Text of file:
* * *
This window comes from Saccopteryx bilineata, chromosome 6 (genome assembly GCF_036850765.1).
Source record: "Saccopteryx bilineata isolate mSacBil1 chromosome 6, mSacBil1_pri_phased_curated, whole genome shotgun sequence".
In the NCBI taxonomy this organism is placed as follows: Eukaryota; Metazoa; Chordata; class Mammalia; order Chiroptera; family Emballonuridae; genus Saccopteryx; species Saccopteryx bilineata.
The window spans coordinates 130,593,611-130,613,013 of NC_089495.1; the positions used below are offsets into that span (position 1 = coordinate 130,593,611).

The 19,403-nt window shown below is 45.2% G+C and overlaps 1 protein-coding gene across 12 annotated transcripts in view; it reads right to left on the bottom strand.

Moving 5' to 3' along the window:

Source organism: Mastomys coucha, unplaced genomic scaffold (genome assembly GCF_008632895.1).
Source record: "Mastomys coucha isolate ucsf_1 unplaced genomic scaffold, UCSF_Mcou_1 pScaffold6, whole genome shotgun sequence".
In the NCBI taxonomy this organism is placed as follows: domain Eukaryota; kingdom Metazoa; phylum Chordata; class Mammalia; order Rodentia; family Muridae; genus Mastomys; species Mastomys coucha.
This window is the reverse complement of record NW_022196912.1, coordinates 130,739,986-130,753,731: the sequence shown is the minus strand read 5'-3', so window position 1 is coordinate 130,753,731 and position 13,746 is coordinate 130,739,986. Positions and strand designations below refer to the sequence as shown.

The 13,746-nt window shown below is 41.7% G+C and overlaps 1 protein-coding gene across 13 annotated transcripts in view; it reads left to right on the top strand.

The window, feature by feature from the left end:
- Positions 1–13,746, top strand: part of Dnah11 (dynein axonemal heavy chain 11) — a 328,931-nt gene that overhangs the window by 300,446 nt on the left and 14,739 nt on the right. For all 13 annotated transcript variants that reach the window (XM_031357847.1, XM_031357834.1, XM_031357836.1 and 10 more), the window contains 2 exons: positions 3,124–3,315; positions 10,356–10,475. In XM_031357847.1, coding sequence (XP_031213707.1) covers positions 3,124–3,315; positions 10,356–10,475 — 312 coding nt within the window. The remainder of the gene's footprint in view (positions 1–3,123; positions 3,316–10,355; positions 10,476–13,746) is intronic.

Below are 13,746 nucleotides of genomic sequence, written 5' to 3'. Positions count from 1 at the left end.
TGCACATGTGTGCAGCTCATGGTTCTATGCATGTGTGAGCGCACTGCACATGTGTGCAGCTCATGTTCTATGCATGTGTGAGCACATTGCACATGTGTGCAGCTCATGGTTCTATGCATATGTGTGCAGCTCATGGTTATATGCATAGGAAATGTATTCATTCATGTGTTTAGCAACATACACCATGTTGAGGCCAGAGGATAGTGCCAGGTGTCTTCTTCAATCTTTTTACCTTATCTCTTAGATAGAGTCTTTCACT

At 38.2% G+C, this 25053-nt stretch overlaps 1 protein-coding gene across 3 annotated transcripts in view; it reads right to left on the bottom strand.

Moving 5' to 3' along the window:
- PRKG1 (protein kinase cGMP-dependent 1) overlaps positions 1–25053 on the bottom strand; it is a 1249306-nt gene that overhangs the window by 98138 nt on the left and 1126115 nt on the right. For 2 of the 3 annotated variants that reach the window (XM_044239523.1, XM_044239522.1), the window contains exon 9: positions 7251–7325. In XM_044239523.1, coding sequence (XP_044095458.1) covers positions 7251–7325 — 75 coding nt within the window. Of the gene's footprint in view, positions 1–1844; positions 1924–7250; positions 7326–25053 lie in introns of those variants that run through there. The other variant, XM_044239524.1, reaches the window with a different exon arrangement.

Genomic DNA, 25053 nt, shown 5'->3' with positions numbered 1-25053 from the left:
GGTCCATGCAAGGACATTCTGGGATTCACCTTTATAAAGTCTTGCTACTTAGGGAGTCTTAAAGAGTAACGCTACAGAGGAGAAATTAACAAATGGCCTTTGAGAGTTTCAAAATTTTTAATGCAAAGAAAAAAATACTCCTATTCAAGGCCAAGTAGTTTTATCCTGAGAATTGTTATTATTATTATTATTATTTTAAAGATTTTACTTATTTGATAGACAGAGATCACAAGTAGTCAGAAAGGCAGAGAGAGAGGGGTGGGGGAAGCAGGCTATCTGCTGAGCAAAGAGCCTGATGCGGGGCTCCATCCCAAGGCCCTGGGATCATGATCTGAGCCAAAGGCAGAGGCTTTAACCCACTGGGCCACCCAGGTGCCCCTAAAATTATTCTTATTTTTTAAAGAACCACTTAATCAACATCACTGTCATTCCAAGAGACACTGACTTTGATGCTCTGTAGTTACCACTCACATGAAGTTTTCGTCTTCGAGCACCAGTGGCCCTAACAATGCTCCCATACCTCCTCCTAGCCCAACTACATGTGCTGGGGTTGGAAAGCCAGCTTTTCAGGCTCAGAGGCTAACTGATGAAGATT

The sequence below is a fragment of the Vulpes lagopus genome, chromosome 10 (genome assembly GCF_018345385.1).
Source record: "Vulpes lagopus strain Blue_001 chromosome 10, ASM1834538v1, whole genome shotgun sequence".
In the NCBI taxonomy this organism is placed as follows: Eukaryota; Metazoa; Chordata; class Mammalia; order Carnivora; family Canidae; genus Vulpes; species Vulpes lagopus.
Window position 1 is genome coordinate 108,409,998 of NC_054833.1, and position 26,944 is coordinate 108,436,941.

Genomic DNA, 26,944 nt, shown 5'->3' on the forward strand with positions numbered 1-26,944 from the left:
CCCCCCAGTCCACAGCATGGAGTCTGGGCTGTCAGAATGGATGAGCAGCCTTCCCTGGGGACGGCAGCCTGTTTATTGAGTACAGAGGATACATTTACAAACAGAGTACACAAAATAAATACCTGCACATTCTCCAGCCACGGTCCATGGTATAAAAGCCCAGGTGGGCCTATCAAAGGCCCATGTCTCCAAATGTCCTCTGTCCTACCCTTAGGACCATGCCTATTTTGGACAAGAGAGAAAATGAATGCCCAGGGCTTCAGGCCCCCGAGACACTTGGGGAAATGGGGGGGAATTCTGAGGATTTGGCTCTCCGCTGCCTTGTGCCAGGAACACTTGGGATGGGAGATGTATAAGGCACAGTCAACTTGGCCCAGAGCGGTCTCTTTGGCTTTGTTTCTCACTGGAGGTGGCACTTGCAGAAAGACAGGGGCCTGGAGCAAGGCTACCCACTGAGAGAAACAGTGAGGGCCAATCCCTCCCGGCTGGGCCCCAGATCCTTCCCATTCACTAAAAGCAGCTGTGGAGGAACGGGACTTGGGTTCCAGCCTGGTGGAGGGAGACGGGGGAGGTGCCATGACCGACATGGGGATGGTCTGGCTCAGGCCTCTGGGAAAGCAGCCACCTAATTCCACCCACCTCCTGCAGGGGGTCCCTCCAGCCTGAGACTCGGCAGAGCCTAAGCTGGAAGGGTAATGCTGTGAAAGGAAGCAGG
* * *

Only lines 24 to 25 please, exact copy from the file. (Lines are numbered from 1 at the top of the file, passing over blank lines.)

Window position 1 is genome coordinate 108,409,998 of NC_054833.1, and position 26,944 is coordinate 108,436,941.

Genomic DNA, 26,944 nt, shown 5'->3' on the forward strand with positions numbered 1-26,944 from the left: